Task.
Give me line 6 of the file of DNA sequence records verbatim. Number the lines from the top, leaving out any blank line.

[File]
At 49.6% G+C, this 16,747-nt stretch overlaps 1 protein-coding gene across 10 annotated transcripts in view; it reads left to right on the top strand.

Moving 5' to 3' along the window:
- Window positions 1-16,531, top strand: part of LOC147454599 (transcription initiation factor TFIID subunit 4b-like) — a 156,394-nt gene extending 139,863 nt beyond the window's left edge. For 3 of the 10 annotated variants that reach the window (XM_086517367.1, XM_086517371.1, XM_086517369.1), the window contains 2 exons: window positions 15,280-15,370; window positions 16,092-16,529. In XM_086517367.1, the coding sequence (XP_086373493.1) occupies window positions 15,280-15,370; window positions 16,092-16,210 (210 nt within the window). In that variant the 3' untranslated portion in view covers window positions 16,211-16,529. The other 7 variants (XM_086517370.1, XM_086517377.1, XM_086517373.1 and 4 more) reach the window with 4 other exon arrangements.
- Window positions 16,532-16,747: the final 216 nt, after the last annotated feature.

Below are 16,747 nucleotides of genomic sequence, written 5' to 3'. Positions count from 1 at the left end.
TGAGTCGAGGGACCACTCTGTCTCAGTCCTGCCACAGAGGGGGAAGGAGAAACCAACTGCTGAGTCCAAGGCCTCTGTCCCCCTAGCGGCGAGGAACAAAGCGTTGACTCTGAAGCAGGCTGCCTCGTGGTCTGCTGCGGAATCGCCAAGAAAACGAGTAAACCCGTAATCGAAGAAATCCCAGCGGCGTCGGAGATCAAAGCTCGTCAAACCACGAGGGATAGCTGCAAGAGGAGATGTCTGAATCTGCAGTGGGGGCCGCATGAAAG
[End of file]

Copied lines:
TGAGTCGAGGGACCACTCTGTCTCAGTCCTGCCACAGAGGGGGAAGGAGAAACCAACTGCTGAGTCCAAGGCCTCTGTCCCCCTAGCGGCGAGGAACAAAGCGTTGACTCTGAAGCAGGCTGCCTCGTGGTCTGCTGCGGAATCGCCAAGAAAACGAGTAAACCCGTAATCGAAGAAATCCCAGCGGCGTCGGAGATCAAAGCTCGTCAAACCACGAGGGATAGCTGCAAGAGGAGATGTCTGAATCTGCAGTGGGGGCCGCATGAAAG